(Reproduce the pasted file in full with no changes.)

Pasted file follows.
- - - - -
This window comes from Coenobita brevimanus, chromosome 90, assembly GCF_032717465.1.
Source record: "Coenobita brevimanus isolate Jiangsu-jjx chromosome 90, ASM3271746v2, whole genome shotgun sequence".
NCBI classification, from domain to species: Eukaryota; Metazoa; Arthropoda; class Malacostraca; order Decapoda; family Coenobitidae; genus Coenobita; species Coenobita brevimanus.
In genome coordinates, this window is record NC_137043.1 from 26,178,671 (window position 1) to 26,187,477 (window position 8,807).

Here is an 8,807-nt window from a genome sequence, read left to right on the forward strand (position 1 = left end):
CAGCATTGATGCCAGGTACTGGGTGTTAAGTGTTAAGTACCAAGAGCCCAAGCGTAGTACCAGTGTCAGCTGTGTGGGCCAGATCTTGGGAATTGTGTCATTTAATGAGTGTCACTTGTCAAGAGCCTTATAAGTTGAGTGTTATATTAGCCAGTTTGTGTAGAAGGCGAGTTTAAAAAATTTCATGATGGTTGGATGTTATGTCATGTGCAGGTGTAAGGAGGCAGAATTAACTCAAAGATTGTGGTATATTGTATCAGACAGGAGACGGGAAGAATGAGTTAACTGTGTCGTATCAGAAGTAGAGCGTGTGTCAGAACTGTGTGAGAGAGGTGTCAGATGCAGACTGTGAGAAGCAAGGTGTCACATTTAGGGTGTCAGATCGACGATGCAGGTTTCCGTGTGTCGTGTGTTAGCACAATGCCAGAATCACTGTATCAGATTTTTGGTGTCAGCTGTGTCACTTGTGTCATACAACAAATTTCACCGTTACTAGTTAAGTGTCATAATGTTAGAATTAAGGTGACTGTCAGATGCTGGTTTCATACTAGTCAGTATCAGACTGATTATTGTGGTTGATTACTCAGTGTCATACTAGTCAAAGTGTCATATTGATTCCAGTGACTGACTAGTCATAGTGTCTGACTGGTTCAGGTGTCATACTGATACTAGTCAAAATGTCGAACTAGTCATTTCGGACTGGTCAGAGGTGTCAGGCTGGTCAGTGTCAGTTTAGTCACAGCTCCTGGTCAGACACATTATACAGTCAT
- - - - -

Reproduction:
This window comes from Coenobita brevimanus, chromosome 90, assembly GCF_032717465.1.
Source record: "Coenobita brevimanus isolate Jiangsu-jjx chromosome 90, ASM3271746v2, whole genome shotgun sequence".
NCBI classification, from domain to species: Eukaryota; Metazoa; Arthropoda; class Malacostraca; order Decapoda; family Coenobitidae; genus Coenobita; species Coenobita brevimanus.
In genome coordinates, this window is record NC_137043.1 from 26,178,671 (window position 1) to 26,187,477 (window position 8,807).

Here is an 8,807-nt window from a genome sequence, read left to right on the forward strand (position 1 = left end):
CAGCATTGATGCCAGGTACTGGGTGTTAAGTGTTAAGTACCAAGAGCCCAAGCGTAGTACCAGTGTCAGCTGTGTGGGCCAGATCTTGGGAATTGTGTCATTTAATGAGTGTCACTTGTCAAGAGCCTTATAAGTTGAGTGTTATATTAGCCAGTTTGTGTAGAAGGCGAGTTTAAAAAATTTCATGATGGTTGGATGTTATGTCATGTGCAGGTGTAAGGAGGCAGAATTAACTCAAAGATTGTGGTATATTGTATCAGACAGGAGACGGGAAGAATGAGTTAACTGTGTCGTATCAGAAGTAGAGCGTGTGTCAGAACTGTGTGAGAGAGGTGTCAGATGCAGACTGTGAGAAGCAAGGTGTCACATTTAGGGTGTCAGATCGACGATGCAGGTTTCCGTGTGTCGTGTGTTAGCACAATGCCAGAATCACTGTATCAGATTTTTGGTGTCAGCTGTGTCACTTGTGTCATACAACAAATTTCACCGTTACTAGTTAAGTGTCATAATGTTAGAATTAAGGTGACTGTCAGATGCTGGTTTCATACTAGTCAGTATCAGACTGATTATTGTGGTTGATTACTCAGTGTCATACTAGTCAAAGTGTCATATTGATTCCAGTGACTGACTAGTCATAGTGTCTGACTGGTTCAGGTGTCATACTGATACTAGTCAAAATGTCGAACTAGTCATTTCGGACTGGTCAGAGGTGTCAGGCTGGTCAGTGTCAGTTTAGTCACAGCTCCTGGTCAGACACATTATACAGTCAT